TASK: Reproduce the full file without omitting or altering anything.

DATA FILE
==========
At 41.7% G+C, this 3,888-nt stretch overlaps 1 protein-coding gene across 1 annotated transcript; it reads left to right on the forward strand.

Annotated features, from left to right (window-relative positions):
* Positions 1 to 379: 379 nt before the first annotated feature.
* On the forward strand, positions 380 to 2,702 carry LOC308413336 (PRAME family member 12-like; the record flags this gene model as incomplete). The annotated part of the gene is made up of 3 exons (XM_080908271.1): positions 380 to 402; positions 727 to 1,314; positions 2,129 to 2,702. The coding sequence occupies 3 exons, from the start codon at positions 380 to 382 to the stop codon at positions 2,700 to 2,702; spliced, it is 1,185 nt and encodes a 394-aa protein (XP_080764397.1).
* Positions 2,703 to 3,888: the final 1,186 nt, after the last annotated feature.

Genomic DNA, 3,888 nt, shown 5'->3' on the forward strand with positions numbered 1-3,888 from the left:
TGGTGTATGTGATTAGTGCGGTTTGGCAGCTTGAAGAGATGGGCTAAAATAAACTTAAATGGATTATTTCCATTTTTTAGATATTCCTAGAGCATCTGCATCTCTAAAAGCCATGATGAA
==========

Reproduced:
At 41.7% G+C, this 3,888-nt stretch overlaps 1 protein-coding gene across 1 annotated transcript; it reads left to right on the forward strand.

Annotated features, from left to right (window-relative positions):
* Positions 1 to 379: 379 nt before the first annotated feature.
* On the forward strand, positions 380 to 2,702 carry LOC308413336 (PRAME family member 12-like; the record flags this gene model as incomplete). The annotated part of the gene is made up of 3 exons (XM_080908271.1): positions 380 to 402; positions 727 to 1,314; positions 2,129 to 2,702. The coding sequence occupies 3 exons, from the start codon at positions 380 to 382 to the stop codon at positions 2,700 to 2,702; spliced, it is 1,185 nt and encodes a 394-aa protein (XP_080764397.1).
* Positions 2,703 to 3,888: the final 1,186 nt, after the last annotated feature.

Genomic DNA, 3,888 nt, shown 5'->3' on the forward strand with positions numbered 1-3,888 from the left:
TGGTGTATGTGATTAGTGCGGTTTGGCAGCTTGAAGAGATGGGCTAAAATAAACTTAAATGGATTATTTCCATTTTTTAGATATTCCTAGAGCATCTGCATCTCTAAAAGCCATGATGAA